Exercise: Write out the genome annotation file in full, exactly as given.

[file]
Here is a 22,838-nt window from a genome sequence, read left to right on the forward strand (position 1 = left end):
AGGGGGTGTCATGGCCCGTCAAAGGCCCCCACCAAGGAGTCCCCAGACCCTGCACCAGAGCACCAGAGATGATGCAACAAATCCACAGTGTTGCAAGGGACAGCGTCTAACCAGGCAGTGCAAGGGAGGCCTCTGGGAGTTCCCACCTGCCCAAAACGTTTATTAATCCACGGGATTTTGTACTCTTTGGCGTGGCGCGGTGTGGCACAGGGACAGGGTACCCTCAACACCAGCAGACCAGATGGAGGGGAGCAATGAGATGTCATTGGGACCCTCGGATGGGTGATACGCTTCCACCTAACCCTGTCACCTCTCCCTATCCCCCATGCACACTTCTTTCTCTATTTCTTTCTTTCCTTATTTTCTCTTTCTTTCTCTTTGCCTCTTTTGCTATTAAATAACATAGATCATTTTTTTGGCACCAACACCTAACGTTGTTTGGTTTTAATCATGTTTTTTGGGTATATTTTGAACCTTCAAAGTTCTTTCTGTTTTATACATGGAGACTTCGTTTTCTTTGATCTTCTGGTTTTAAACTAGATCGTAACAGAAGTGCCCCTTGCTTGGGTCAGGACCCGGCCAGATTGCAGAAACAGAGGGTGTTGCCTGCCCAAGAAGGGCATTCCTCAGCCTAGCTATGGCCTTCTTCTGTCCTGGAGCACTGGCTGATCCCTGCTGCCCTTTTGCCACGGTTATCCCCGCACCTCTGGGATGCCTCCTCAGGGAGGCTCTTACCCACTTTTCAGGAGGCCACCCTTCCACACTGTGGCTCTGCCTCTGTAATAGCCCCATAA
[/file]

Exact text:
Here is a 22,838-nt window from a genome sequence, read left to right on the forward strand (position 1 = left end):
AGGGGGTGTCATGGCCCGTCAAAGGCCCCCACCAAGGAGTCCCCAGACCCTGCACCAGAGCACCAGAGATGATGCAACAAATCCACAGTGTTGCAAGGGACAGCGTCTAACCAGGCAGTGCAAGGGAGGCCTCTGGGAGTTCCCACCTGCCCAAAACGTTTATTAATCCACGGGATTTTGTACTCTTTGGCGTGGCGCGGTGTGGCACAGGGACAGGGTACCCTCAACACCAGCAGACCAGATGGAGGGGAGCAATGAGATGTCATTGGGACCCTCGGATGGGTGATACGCTTCCACCTAACCCTGTCACCTCTCCCTATCCCCCATGCACACTTCTTTCTCTATTTCTTTCTTTCCTTATTTTCTCTTTCTTTCTCTTTGCCTCTTTTGCTATTAAATAACATAGATCATTTTTTTGGCACCAACACCTAACGTTGTTTGGTTTTAATCATGTTTTTTGGGTATATTTTGAACCTTCAAAGTTCTTTCTGTTTTATACATGGAGACTTCGTTTTCTTTGATCTTCTGGTTTTAAACTAGATCGTAACAGAAGTGCCCCTTGCTTGGGTCAGGACCCGGCCAGATTGCAGAAACAGAGGGTGTTGCCTGCCCAAGAAGGGCATTCCTCAGCCTAGCTATGGCCTTCTTCTGTCCTGGAGCACTGGCTGATCCCTGCTGCCCTTTTGCCACGGTTATCCCCGCACCTCTGGGATGCCTCCTCAGGGAGGCTCTTACCCACTTTTCAGGAGGCCACCCTTCCACACTGTGGCTCTGCCTCTGTAATAGCCCCATAA